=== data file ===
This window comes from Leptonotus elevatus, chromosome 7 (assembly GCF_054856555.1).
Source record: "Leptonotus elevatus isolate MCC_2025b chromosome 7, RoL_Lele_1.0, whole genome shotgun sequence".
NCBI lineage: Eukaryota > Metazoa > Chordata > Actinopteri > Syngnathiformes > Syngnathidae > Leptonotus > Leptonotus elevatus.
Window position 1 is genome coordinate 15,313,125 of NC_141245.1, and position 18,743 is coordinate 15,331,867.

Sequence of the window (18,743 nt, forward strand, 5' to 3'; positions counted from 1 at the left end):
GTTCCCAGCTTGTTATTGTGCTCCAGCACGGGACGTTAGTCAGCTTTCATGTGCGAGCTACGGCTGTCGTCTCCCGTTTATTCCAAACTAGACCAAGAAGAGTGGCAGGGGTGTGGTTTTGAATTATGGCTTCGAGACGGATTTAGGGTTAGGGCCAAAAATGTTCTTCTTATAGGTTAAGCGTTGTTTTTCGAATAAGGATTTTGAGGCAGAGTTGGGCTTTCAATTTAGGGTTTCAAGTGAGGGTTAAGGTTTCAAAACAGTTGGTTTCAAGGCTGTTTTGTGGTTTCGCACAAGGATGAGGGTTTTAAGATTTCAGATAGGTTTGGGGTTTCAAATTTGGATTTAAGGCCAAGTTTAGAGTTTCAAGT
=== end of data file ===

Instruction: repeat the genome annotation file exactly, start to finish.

This window comes from Leptonotus elevatus, chromosome 7 (assembly GCF_054856555.1).
Source record: "Leptonotus elevatus isolate MCC_2025b chromosome 7, RoL_Lele_1.0, whole genome shotgun sequence".
NCBI lineage: Eukaryota > Metazoa > Chordata > Actinopteri > Syngnathiformes > Syngnathidae > Leptonotus > Leptonotus elevatus.
Window position 1 is genome coordinate 15,313,125 of NC_141245.1, and position 18,743 is coordinate 15,331,867.

Sequence of the window (18,743 nt, forward strand, 5' to 3'; positions counted from 1 at the left end):
GTTCCCAGCTTGTTATTGTGCTCCAGCACGGGACGTTAGTCAGCTTTCATGTGCGAGCTACGGCTGTCGTCTCCCGTTTATTCCAAACTAGACCAAGAAGAGTGGCAGGGGTGTGGTTTTGAATTATGGCTTCGAGACGGATTTAGGGTTAGGGCCAAAAATGTTCTTCTTATAGGTTAAGCGTTGTTTTTCGAATAAGGATTTTGAGGCAGAGTTGGGCTTTCAATTTAGGGTTTCAAGTGAGGGTTAAGGTTTCAAAACAGTTGGTTTCAAGGCTGTTTTGTGGTTTCGCACAAGGATGAGGGTTTTAAGATTTCAGATAGGTTTGGGGTTTCAAATTTGGATTTAAGGCCAAGTTTAGAGTTTCAAGT